Archive for the ‘Friends’ Category

Some charitable stuff

November 12th, 2011 No comments

As part of the AHS’s Non-Prophet Week activities I sponsored some of the current leadership team to do some wacky stuff. Jess, the Head of Membership sang me a song and Jenny, the President, drew me a picture. These are below:

Iris – Goo Goo Dolls Cover

"Just Say No" by Jenny Bartle

Weekend Away

October 11th, 2011 No comments

Having taken a few days off work to relax and catch up on some work that has been on my to do list for months, I found myself sat on a train at 9am on Saturday morning heading to Guildford to see my friend Jess.

Jess is currently head of membership at the AHS and a former president of Southampton Atheists. She is also a singer and lawyer-to-be (check out her YouTube page if you want some personal serenading for charity!)

I have been to Guildford a couple of times before, a few times back in the day when my friend Dom worked down South and more recently when I went to a Guildford Skeptics in the Pub meeting when I was down in the area for work.

I rocked up to Guildford station after a fairly event free trip down and Jess and I went for a wander. I was counting this weekend as a holiday, so first port of call was the tourist information centre for postcards and stamps! I also discovered that there isn’t an awful lot to do in Guildford that is touristy.

We hit the pub so I could write my postcard and accidentally found ourselves quaffing the local cider before lunch. Although the lunch issue was rectified with a trip to Sainsburys and then the bus ride out to the Manor house that Jess lives in. That’s right, the trainee lawyer that lives in manor house! I am definitely in the wrong career.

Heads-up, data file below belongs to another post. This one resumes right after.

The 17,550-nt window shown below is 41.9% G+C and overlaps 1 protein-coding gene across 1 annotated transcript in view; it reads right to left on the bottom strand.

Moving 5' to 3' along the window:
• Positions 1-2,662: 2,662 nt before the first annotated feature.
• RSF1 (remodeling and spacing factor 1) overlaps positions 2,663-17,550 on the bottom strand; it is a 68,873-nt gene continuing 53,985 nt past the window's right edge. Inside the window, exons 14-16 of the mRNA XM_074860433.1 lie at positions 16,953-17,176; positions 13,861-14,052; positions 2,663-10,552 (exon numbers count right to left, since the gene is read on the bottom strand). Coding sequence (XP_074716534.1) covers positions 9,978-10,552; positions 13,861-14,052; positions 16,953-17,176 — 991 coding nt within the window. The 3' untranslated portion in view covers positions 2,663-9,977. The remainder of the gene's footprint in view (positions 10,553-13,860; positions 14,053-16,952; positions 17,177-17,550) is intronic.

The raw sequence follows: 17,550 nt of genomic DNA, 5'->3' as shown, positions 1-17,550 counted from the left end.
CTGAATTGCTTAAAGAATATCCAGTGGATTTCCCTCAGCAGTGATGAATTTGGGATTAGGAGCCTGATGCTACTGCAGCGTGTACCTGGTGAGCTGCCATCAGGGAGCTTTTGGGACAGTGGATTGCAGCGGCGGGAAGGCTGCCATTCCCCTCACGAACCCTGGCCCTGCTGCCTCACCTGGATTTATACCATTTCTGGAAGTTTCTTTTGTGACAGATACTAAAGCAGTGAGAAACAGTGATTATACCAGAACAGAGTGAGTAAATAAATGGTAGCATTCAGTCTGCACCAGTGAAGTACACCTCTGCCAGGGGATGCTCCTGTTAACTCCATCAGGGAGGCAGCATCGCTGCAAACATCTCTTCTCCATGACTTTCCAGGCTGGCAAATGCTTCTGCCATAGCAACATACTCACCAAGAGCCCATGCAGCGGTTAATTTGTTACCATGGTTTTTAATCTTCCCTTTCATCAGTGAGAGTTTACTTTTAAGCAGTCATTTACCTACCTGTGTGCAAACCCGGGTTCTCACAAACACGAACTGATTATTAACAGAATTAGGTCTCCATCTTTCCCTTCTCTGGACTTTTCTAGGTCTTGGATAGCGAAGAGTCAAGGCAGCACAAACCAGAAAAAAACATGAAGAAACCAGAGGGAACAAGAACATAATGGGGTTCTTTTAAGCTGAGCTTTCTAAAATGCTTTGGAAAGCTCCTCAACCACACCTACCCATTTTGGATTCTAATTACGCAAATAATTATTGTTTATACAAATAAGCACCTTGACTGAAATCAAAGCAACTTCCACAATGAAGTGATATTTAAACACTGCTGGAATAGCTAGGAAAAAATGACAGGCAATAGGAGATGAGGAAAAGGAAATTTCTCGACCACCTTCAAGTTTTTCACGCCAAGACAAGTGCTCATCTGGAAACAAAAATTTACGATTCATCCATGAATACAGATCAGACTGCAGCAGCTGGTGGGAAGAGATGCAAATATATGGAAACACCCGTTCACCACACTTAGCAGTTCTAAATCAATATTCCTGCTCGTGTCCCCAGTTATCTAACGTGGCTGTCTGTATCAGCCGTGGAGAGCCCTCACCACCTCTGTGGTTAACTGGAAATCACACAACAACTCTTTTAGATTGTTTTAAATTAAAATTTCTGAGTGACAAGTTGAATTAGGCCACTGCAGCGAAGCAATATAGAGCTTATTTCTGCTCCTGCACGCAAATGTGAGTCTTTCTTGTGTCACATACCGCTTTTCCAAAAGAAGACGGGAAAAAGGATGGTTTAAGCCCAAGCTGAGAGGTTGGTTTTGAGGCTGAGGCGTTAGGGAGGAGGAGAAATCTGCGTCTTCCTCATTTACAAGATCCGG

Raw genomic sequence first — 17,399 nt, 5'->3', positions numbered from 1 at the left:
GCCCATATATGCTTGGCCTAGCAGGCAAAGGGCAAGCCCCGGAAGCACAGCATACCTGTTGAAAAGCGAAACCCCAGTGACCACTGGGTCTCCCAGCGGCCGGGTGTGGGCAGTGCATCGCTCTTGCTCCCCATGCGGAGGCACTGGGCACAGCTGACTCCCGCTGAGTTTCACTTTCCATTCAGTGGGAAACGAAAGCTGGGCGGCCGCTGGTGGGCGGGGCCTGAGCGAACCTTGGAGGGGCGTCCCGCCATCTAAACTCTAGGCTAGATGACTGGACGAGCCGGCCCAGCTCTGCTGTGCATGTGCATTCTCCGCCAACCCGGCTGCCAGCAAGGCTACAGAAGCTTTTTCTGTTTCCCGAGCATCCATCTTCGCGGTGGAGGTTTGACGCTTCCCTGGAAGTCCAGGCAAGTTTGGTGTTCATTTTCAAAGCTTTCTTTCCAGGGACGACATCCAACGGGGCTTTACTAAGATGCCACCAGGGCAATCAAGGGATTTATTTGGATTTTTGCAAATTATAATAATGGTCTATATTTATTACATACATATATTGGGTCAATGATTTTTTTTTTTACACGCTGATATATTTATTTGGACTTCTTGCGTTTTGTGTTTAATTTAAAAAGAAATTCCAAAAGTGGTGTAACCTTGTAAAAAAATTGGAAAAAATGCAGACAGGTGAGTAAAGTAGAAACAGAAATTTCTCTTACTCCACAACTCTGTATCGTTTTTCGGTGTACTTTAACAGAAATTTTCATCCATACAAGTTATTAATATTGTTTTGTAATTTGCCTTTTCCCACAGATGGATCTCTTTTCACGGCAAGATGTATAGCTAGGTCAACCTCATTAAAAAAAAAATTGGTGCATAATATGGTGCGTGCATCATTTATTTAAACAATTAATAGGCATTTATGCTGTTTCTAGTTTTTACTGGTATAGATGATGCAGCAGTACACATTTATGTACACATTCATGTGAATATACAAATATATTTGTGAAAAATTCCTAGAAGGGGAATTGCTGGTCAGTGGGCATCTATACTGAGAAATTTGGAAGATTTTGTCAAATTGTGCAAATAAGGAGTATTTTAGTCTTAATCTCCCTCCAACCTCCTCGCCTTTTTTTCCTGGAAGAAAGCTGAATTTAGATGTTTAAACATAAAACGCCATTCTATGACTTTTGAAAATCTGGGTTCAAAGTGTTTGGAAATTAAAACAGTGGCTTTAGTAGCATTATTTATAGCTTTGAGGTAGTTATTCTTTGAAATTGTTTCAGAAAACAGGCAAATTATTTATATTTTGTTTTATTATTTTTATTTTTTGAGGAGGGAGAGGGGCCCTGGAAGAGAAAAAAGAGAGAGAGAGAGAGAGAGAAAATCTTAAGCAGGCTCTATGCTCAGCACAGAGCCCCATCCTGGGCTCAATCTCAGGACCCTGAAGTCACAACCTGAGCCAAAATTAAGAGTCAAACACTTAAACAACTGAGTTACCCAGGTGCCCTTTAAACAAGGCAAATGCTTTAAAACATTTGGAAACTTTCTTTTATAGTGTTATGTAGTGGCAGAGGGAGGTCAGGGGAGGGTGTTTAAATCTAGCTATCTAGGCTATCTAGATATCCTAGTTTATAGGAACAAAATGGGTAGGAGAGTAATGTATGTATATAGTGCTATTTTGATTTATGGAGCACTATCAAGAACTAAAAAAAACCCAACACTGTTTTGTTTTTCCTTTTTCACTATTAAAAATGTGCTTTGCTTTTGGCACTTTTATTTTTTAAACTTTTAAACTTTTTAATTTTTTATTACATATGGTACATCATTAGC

A few songs later (and half a bottle of single barrel Jack Daniels) we had some tea and then hit town for a night on the town Guildford style. We managed to avoid the students and cheesy music by heading to a piano bar with an over 21 policy at the weekends.

I haven’t really been to a piano bar before, so I was rather impressed with the live music (even if it was a little predictable in places) and the fact that I felt rather young in the presence of all the other professional partaking of a cocktail or two. What I wasn’t impressed with was the speed of bar service. I had to queue in excess of 10 mins at the bar every time, this meant pre-queuing was essential (i.e. we started queuing for the next drink before we had finished our first drink). Jess got happily drunk and started strutting her stuff on the dancefloor (with her trademark “arm up, dip the knee” move getting some admiring glances from our fellow partygoers).

The Sunday was rather more sedate, with a late breakfast followed by several hours of us putting the world to rights, I caught the train back to Leeds at around 4pm and after a long delay in Peterborough I got back in time to catch some TV before bed.

All in all a rather pleasant way to spend a weekend.

Birthday Wendy

September 11th, 2011 No comments

I am rapidly approaching my 27th birthday and as such I decided to do something to celebrate. With my actual birthday being on a weekday the consensus was we should do our partying at the weekend and as if by some twist of fate, our usual monthly gathering for The Wendy House happened to fall on a suitable Saturday for me to hijack it for my own purposes.

An almost record breaking 21 people rocked up for pre drinks at our flat and a pretty impressive 100% of those came to Wendy to party the night away.

It was a pretty alcohol fueled evening for me, so I will let these awful pictures tell the story.

Three of my favourite women - Sarann, Chris and Rosie!

It's guy love, between two guys

It's girl love, between two girls

Sexy Momma

Questival 2011

August 9th, 2011 2 comments

Questival is an annual festival that is put on by the AHS to celebrate the ideas of skepticism and rational thinking. Featuring speakers such as Julian Baggini and Michael Marshall and performers like Matt Parker and Jonny Berliner the weekend long event attracted young people from across the UK.